According to civil society experts, the constant involvement of Liberian men in rape cases in foreign countries is the result of Liberian society normalizing sexual assault and not seeing it as a crime or violation.
Loretta Pope-Kai, head, National Civil Society, in an interview disclosed that sex should be consensual but men across the world feel that women are their entitlement.
“The way society has normalized the fact that if a man wants to have sex with a woman, he is entitled, so even if she refuses, he has the right to force her to do so,” Pope-Kai said.
She said the issue of rape in Liberian society has not been fully addressed due to systemic failure.
Pope-Kai said, as it was done with Moses Owen Browne and Daniel Tarr, both Carlos and Klehkleh should be tried in India because the reported crime was not committed in Liberia.
She, however, called for a speedy investigation to ensure justice; because rape is not a case that should be compromised. “Rape is not a family matter that needs consultation but a threat to society that needs to be addressed,” she stressed.
“Family should step aside whenever there is a rape case and allow justice to be served. This is not an in-house discussion.”
Siatta Scott-Johnson, President, Female Journalist Association, agrees with Pope-Kai that rape has been normalized in the Liberian setting, and that is likely the reason men do not see it as a violation or crime.
However, Scott-Johnson said, to address the issue of rape in Liberia, it requires family involvement.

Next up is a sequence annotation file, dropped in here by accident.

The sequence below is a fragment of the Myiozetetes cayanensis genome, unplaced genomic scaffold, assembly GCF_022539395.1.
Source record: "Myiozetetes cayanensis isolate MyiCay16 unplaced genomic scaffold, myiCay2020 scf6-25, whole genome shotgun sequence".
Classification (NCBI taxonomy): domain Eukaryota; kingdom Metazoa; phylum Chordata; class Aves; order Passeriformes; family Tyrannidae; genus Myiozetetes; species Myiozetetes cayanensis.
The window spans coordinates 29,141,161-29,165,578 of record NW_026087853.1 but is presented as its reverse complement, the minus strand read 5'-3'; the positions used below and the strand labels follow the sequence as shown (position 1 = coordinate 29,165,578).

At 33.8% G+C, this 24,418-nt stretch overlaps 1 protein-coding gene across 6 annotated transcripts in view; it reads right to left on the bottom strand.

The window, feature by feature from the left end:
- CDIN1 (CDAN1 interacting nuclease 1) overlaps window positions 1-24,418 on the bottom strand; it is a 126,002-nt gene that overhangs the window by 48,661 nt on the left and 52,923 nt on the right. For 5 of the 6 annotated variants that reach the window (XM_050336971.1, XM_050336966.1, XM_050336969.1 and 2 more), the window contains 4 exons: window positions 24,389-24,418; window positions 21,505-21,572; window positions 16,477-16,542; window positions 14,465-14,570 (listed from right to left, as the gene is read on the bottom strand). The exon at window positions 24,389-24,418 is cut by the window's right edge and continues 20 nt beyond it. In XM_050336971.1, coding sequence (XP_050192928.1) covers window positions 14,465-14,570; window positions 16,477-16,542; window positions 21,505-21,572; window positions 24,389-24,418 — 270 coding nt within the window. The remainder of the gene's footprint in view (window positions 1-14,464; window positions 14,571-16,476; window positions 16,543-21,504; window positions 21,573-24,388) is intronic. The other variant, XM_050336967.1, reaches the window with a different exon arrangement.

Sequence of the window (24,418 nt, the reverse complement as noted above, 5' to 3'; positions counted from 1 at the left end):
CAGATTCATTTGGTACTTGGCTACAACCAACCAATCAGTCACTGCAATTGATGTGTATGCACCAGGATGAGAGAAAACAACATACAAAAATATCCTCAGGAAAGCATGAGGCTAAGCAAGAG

“At the level of the family, we need to start to tell our boys that violence against women is wrong and a crime. Taking it from the family level and leading it to the larger society. This is not about the women's group, but society at large.”
Like Pope-Kai, Scott-Johnson agreed that the case should be tried in India because that is where the crime was committed.
“Justice delayed is justice denied. In my honest opinion, let the case be tried in India and let the Indian law deal with them. That will be a warning to those back home,” she said.
Scott-Johnson said the involvement of Liberians in rape cases outside the country is sad and paints an ugly picture for the nation.
Atty. Mmonbeydo Joah, head, Organization for Women and Children, described the alleged rape saga as sad and confirmation of the ENOUGH consultation that was held in Liberia.
She said during the consultation, 60% of the respondents showed justifiable reasons for violence against women.
Joah, like previous speakers, believes that the Liberian government needs to fix the system in handling rape cases and provide accountability for women and girls.
“This is a message to the Liberian government that we need to fix the system, and if they think that the only way women and girls can get accountability is outside the country, that is wrong,” Joah said.
Joah agrees with Scott-Johnson that the increase in rape cases by Liberians internationally is a shame to the country and, therefore, requires urgent attention.
Editor’s Note: Hannah N. Geterminah is a Daily Observer Journalist studying in India.